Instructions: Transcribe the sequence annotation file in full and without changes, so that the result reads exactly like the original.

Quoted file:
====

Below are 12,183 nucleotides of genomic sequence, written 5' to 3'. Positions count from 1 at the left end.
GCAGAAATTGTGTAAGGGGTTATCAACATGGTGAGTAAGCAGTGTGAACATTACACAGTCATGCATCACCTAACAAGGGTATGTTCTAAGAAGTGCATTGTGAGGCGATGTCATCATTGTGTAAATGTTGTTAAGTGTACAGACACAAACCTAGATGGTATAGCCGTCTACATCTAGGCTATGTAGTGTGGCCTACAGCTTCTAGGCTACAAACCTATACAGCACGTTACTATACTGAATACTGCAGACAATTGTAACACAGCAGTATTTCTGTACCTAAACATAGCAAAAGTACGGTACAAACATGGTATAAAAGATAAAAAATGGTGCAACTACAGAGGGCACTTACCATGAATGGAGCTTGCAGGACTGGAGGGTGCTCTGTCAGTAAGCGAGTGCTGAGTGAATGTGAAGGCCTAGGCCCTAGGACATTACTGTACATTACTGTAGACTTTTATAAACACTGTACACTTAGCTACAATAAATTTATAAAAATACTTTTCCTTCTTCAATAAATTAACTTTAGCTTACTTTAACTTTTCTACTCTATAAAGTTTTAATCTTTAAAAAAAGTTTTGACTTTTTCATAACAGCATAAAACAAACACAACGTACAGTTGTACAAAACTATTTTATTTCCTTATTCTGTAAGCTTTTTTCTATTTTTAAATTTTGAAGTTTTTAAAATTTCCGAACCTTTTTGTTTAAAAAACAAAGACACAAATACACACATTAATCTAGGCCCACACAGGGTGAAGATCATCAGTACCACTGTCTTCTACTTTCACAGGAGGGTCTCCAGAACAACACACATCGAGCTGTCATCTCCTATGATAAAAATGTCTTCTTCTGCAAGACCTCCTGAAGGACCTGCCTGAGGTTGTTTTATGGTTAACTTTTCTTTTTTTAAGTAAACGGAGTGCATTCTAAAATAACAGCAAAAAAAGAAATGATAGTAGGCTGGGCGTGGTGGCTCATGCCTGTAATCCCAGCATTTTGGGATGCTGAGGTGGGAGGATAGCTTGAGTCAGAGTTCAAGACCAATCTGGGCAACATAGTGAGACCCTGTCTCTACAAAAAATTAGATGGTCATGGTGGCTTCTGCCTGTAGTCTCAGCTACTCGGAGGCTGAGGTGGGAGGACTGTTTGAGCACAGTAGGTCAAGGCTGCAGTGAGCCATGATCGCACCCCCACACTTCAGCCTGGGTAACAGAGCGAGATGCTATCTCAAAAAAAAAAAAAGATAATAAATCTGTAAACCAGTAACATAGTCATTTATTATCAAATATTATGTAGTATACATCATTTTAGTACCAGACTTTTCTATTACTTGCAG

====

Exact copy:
Below are 12,183 nucleotides of genomic sequence, written 5' to 3'. Positions count from 1 at the left end.
GCAGAAATTGTGTAAGGGGTTATCAACATGGTGAGTAAGCAGTGTGAACATTACACAGTCATGCATCACCTAACAAGGGTATGTTCTAAGAAGTGCATTGTGAGGCGATGTCATCATTGTGTAAATGTTGTTAAGTGTACAGACACAAACCTAGATGGTATAGCCGTCTACATCTAGGCTATGTAGTGTGGCCTACAGCTTCTAGGCTACAAACCTATACAGCACGTTACTATACTGAATACTGCAGACAATTGTAACACAGCAGTATTTCTGTACCTAAACATAGCAAAAGTACGGTACAAACATGGTATAAAAGATAAAAAATGGTGCAACTACAGAGGGCACTTACCATGAATGGAGCTTGCAGGACTGGAGGGTGCTCTGTCAGTAAGCGAGTGCTGAGTGAATGTGAAGGCCTAGGCCCTAGGACATTACTGTACATTACTGTAGACTTTTATAAACACTGTACACTTAGCTACAATAAATTTATAAAAATACTTTTCCTTCTTCAATAAATTAACTTTAGCTTACTTTAACTTTTCTACTCTATAAAGTTTTAATCTTTAAAAAAAGTTTTGACTTTTTCATAACAGCATAAAACAAACACAACGTACAGTTGTACAAAACTATTTTATTTCCTTATTCTGTAAGCTTTTTTCTATTTTTAAATTTTGAAGTTTTTAAAATTTCCGAACCTTTTTGTTTAAAAAACAAAGACACAAATACACACATTAATCTAGGCCCACACAGGGTGAAGATCATCAGTACCACTGTCTTCTACTTTCACAGGAGGGTCTCCAGAACAACACACATCGAGCTGTCATCTCCTATGATAAAAATGTCTTCTTCTGCAAGACCTCCTGAAGGACCTGCCTGAGGTTGTTTTATGGTTAACTTTTCTTTTTTTAAGTAAACGGAGTGCATTCTAAAATAACAGCAAAAAAAGAAATGATAGTAGGCTGGGCGTGGTGGCTCATGCCTGTAATCCCAGCATTTTGGGATGCTGAGGTGGGAGGATAGCTTGAGTCAGAGTTCAAGACCAATCTGGGCAACATAGTGAGACCCTGTCTCTACAAAAAATTAGATGGTCATGGTGGCTTCTGCCTGTAGTCTCAGCTACTCGGAGGCTGAGGTGGGAGGACTGTTTGAGCACAGTAGGTCAAGGCTGCAGTGAGCCATGATCGCACCCCCACACTTCAGCCTGGGTAACAGAGCGAGATGCTATCTCAAAAAAAAAAAAAGATAATAAATCTGTAAACCAGTAACATAGTCATTTATTATCAAATATTATGTAGTATACATCATTTTAGTACCAGACTTTTCTATTACTTGCAG